Gross v. Fox, 349 F. Supp. 1164 (E.D. Pa. 1972)

US District Court for the Eastern District of Pennsylvania - 349 F. Supp. 1164 (E.D. Pa. 1972)
October 24, 1972

349 F. Supp. 1164 (1972)

Susan GROSS, on behalf of herself and all others similarly situated
J. Wilson FOX, Deputy Constable et al.

Civ. A. No. 70-3303.

United States District Court, E. D. Pennsylvania.

October 24, 1972.

Sharon K. Wallis, Stephen A. Sheller, Astor & Weiss, Philadelphia, Pa., for plaintiff.

Turrey A. Kepler, John F. Naulty, Philadelphia, Pa., for defendant Fox.

Milton S. Lazaroff, Philadelphia, Pa., for defendants Clarke, Freedman & Devon-Strafford Co.

Before VAN DUSEN, Circuit Judge, LORD, Chief District Judge, and FULLAM, District Judge.


JOSEPH S. LORD, III, Chief District Judge.

This case involves a challenge to the constitutionality of Sections 302 et seq. of the Pennsylvania Landlord and Tenant Act, 68 P.S. § 250.302 et seq. These provisions of state law provide a procedure known as "distraint" or "distress for rent" whereby a landlord or his duly authorized agent is allowed to take possession or control of property (with certain exceptions) found upon leased premises to recover rent past due, without the requirement of a prior judicial determination of the validity of the landlord's claim for rent. This civil action is authorized by 42 U.S.C. § 1983, and this court has jurisdiction pursuant to 28 U.S.C. § 1343(3), 2201, 2281.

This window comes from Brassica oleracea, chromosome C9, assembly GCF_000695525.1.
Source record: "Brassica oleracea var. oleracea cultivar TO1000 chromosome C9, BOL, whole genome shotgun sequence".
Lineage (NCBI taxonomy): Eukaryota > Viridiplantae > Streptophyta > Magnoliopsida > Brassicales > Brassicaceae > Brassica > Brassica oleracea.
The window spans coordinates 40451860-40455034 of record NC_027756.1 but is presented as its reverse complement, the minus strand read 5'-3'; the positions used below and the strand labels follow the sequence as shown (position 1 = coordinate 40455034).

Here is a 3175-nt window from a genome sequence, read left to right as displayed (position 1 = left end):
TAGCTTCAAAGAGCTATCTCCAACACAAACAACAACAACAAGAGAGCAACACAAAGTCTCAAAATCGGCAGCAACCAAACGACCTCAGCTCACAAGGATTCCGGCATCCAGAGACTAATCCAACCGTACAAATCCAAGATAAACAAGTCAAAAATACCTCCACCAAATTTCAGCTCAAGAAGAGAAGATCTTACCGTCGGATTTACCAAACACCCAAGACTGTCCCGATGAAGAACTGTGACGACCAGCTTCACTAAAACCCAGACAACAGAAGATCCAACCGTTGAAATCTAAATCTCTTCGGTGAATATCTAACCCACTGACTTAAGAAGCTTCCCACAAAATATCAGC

Count I of plaintiff's complaint seeks a declaratory judgment of the unconstitutionality of 68 P.S. § 250.302 et seq. and a permanent injunction restraining *1165 the defendants from executing distraints under color of these statutes. Pennsylvania law requires that an entry into the leasehold be made to effectuate a valid distraint on the goods. Mountcastle v. Schumann, 205 Pa.Super. 21, 205 A.2d 642 (1964). The entry into a tenant's premises and seizure of goods are alleged to violate the Fourth Amendment's prohibition against unreasonable searches and seizures. The procedures authorized under the statute are also alleged to violate the due process clause of the Fourteenth Amendment because of the lack of any notice, hearing or opportunity to present a defense before a seizure of the tenant's goods.